When it comes to the exploitation of Batman and his world in the medium of television, any effort not limited to animation over the last twenty years hasn’t been kind. Before Smallville took shape as a show about a young Clark Kent beginning his journey to become Superman, developers Alfred Gough and Miles Millar originally envisioned a show instead about a young Bruce Wayne on his way to becoming the Dark Knight. This was eventually scrapped for the Superman alternative.
In 2002, the same team created a show called Birds of Prey, taking place in “New Gotham” and featuring a world in which Batman has gone into exile, and Barbara Gordon has taken up training the Dark Knight’s daughter and a new, powerful young woman as the new guardians of the city. As a result, Bruce Wayne himself never appeared on the show, and bad ratings and even worse writing led to it’s demise after a half a season. Always present throughout this time was a proposed series based on the highly critically acclaimed comic book series called Gotham Central. While Batman isn’t a main character, you always feel the pall of his presence throughout the series, while the main focus is given to the working detectives of the Gotham City Police Department.
The first issue sets up the premise for the entire series brilliantly. While on a patrol beat, two Gotham cops are called to an apartment building on a seedy side of town. As the two men bust into one of the apartments, one of them is flash-frozen. As the second cop looks up, he stares in disbelief at his complete lack of fortune on this day: it’s Mister Freeze. This cop is just a regular guy, he has no utility belt to speak of, and has nowhere to run. What he does have, though, are incredible co-workers, and a very powerful friend out in the city’s shadows. Gotham Central is a series about regular people dealing with the insanity and craziness of a place like Gotham City.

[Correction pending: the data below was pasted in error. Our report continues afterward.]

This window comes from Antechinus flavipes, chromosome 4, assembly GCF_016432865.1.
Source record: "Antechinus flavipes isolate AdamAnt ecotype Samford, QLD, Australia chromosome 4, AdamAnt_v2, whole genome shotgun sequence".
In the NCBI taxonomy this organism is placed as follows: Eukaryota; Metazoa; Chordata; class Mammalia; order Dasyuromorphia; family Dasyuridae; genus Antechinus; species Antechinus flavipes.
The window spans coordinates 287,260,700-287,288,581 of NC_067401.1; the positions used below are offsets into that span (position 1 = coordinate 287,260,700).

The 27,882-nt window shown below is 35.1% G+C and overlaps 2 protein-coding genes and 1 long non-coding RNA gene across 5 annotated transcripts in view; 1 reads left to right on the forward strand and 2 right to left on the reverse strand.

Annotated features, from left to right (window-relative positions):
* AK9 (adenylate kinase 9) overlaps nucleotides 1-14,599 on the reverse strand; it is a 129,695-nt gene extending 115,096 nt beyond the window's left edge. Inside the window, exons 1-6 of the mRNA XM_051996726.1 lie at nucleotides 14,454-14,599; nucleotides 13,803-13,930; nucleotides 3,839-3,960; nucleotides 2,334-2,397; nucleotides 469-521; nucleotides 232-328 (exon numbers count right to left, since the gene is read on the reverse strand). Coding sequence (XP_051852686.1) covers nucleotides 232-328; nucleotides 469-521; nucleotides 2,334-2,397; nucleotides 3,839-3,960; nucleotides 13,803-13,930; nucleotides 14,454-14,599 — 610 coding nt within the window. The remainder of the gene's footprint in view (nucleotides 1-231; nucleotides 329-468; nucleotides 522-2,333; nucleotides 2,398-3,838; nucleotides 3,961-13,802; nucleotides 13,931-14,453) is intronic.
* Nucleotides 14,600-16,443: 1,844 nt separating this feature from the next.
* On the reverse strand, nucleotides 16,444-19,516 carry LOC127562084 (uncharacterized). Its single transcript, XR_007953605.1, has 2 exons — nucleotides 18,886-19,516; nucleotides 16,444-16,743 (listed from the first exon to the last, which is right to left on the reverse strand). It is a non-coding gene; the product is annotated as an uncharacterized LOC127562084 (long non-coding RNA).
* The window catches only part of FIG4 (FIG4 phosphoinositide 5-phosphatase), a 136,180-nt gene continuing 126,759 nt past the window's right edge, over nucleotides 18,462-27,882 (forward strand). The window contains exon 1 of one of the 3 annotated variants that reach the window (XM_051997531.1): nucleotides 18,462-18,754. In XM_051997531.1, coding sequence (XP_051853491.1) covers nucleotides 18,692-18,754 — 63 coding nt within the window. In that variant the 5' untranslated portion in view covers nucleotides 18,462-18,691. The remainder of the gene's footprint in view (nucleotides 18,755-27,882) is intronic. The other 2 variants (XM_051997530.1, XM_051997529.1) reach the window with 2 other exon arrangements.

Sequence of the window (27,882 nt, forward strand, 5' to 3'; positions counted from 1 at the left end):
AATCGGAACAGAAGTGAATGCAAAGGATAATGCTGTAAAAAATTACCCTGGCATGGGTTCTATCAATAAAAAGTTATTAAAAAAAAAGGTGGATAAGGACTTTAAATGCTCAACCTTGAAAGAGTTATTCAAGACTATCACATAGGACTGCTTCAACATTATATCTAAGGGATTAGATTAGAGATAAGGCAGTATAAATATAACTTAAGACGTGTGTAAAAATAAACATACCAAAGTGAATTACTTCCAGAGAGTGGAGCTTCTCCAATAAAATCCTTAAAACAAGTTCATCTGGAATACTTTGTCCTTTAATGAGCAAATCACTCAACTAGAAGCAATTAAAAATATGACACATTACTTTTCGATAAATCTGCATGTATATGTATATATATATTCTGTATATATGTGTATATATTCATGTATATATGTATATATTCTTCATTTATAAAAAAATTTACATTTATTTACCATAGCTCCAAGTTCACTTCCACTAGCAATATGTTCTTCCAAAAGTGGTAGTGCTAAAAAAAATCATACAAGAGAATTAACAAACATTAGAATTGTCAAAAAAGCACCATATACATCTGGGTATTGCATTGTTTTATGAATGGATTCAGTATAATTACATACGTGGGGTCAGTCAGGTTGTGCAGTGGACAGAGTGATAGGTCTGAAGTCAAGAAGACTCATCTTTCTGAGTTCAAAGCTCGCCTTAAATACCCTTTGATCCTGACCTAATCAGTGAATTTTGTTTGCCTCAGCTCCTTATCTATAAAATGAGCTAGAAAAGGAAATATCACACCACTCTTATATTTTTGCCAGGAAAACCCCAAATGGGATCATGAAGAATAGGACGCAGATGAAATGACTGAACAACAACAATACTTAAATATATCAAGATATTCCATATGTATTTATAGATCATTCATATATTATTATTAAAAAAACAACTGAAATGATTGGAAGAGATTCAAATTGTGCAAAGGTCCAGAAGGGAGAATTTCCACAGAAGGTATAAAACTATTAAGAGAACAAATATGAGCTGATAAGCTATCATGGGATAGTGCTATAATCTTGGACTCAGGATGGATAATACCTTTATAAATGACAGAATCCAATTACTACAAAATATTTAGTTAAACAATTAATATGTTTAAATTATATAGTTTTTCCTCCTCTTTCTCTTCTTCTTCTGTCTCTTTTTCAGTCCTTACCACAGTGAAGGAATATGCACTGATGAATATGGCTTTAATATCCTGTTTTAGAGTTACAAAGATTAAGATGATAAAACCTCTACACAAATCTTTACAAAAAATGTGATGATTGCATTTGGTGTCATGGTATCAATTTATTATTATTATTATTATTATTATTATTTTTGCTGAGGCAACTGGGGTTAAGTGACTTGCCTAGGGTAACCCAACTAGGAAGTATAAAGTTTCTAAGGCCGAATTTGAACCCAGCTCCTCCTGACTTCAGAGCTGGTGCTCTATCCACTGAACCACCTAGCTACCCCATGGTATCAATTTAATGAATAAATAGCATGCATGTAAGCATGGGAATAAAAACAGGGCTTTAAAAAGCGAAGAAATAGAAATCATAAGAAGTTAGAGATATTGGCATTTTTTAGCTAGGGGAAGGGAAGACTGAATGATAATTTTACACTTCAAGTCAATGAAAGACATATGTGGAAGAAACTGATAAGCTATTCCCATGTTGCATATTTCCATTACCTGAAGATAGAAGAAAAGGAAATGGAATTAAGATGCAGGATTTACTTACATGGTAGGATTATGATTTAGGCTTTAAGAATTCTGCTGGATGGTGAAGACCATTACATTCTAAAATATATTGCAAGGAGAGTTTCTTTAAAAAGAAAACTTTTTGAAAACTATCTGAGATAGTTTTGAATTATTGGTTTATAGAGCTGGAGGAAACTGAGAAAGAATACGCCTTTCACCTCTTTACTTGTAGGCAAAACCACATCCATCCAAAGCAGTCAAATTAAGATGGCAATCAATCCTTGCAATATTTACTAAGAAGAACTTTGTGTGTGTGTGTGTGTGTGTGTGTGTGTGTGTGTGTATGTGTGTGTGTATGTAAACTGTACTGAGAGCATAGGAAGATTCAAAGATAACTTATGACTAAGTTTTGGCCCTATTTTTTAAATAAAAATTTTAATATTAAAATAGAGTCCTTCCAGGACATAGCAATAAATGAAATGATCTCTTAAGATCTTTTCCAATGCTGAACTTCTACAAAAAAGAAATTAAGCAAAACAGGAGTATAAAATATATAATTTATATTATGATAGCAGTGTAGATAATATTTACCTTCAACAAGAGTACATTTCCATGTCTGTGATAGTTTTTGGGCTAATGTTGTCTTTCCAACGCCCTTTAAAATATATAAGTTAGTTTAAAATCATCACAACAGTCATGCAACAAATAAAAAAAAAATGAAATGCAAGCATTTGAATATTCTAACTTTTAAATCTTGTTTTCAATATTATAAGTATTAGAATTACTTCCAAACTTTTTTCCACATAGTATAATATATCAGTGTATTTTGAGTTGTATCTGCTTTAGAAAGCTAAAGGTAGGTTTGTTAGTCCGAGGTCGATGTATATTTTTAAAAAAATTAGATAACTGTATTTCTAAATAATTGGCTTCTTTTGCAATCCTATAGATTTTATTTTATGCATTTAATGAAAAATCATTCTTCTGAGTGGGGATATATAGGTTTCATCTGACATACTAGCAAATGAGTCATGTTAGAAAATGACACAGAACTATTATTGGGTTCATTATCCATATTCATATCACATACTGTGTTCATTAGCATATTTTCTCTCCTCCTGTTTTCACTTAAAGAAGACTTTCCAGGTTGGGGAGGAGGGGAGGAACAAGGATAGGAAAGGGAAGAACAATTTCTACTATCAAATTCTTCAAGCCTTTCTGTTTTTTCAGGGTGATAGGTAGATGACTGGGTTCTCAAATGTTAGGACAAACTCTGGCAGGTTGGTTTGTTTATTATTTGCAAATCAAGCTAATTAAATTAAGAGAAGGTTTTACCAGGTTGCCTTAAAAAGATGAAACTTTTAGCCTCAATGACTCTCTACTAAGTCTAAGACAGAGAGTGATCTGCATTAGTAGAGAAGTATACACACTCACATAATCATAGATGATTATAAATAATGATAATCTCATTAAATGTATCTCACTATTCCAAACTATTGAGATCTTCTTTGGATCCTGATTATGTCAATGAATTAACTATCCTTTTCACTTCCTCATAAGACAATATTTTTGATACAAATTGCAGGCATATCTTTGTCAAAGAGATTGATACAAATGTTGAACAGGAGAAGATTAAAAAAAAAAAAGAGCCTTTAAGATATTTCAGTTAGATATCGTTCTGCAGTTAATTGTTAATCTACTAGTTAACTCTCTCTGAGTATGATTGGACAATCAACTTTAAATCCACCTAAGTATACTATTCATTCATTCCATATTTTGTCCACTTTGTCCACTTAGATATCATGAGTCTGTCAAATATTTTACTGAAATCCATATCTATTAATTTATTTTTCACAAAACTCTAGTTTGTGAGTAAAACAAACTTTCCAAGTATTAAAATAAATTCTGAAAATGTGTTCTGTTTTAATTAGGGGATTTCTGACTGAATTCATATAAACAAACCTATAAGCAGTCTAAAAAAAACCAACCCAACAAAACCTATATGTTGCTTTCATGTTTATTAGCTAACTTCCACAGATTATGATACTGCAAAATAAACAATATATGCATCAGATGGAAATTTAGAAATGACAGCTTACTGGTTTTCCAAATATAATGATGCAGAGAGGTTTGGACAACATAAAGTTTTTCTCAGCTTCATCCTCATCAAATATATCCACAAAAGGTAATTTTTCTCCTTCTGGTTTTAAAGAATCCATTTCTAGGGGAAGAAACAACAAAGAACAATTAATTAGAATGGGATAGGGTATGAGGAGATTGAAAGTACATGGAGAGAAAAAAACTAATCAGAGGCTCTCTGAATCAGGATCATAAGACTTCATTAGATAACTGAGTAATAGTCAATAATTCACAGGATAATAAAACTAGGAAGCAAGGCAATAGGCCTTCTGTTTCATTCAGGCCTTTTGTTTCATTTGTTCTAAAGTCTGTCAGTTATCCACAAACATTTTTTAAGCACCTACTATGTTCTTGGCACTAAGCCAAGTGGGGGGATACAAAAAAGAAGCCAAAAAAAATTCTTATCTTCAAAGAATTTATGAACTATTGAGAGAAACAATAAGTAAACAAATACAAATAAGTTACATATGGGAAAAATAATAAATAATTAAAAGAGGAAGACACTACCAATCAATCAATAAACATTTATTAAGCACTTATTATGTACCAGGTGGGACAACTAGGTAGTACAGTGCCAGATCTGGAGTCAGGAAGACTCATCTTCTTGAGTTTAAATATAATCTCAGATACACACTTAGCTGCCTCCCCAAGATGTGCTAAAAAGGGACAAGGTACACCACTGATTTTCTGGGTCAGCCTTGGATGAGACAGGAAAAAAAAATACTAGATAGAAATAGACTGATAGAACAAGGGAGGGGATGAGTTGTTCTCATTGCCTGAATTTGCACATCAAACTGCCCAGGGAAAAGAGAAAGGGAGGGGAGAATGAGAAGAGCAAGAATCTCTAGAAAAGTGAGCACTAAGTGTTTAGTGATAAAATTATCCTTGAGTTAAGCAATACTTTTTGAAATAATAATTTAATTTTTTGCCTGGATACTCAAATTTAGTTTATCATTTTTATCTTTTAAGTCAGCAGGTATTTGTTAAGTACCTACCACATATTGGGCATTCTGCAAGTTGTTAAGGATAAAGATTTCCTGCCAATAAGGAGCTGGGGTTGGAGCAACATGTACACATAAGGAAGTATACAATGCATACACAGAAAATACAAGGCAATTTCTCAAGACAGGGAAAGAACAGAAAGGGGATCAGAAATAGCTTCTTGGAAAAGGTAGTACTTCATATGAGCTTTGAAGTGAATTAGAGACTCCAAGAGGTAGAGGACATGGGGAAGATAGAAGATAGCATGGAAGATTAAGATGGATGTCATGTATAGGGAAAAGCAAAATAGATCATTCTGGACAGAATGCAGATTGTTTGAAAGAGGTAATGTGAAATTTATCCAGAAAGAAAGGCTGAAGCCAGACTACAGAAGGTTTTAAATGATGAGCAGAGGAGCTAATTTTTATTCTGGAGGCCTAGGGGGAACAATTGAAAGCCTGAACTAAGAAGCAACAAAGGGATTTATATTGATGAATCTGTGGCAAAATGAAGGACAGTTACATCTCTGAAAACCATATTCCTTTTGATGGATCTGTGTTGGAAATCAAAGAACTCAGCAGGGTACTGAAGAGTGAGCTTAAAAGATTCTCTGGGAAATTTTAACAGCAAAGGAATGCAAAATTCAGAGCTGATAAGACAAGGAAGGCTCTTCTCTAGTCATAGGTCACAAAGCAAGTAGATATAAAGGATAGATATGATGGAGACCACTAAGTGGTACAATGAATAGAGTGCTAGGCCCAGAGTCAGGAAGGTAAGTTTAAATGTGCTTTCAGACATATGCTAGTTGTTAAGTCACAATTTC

For years, there was talk of turning Gotham Central into a TV series. While the ongoing comic was a critical darling, it wasn’t high on sales, and was cancelled in 2006 after only 40 issues. Talk of a TV series was high about a year after the series ended, but with Warner Bros. on the verge of releasing the incredible second act to The Dark Knight Trilogy, any other exploitation of the Bat-franchise in live action was put on an indefinite hold.
This may not be the case anymore, according to the comic book writers themselves. Ed Brubaker (Captain America, Fatale) and Greg Rucka (Detective Comics, Lazarus) are apparently more optimistic about their take on the average Joes of the GCPD getting their time in the limelight. With DC Entertainment now more openly exploring their superheroes on TV by casting a new Flash in Arrow, promising a Flash spinoff, and hinting at more Justice League characters showing up, WB may now seem to be more receptive in exploring Gotham Central in a live-action episodic environment.
While speaking to USA Today about his new book Velvet, Brubaker spoke about Gotham Central‘s potential in making it to the small screen every week.
The book is actually more popular now than when we were doing it. There’s been talk of ‘Gotham Central’ on TV since when we were doing the comic even (in the mid-2000s). Everyone at Warner Bros. really loved it. Chris Nolan after they did ‘Birds of Prey’ had asked them to just please not do any Batman-related stuff until he was done with his trilogy — looking at ‘Birds of Prey,’ you can see why. It was not the world’s greatest pilot.
With the success of Arrow and the almost assured success of Marvel’s Agents of S.H.I.E.L.D., DC is looking a bit more broadly at ways to get their characters out there. As a DC Universe fan, I’m interested to see if a potential Gotham Central series takes place in the same universe with the upcoming Man of Steel sequel. Will Ben Affleck maybe show up once or twice a season? Will a red-blue blur flash by the screen if more powerful supervillains endanger too many people in Gotham? Could Arrow and the Flash tie-in to a possible GC series going forward? While no official word has come from on high at Warner Bros. in regards to a series like this, you can bet that fans and industry observers are going to be very aware of any future DC developments going forward.
What do you think? Is this a hit, or a disaster waiting to happen? Leave a comment below, and while you’re at it, pick up the first issue of Gotham Central digitally on ComiXology for .99 cents and read one of the best Batman spin-offs ever produced by DC Comics.
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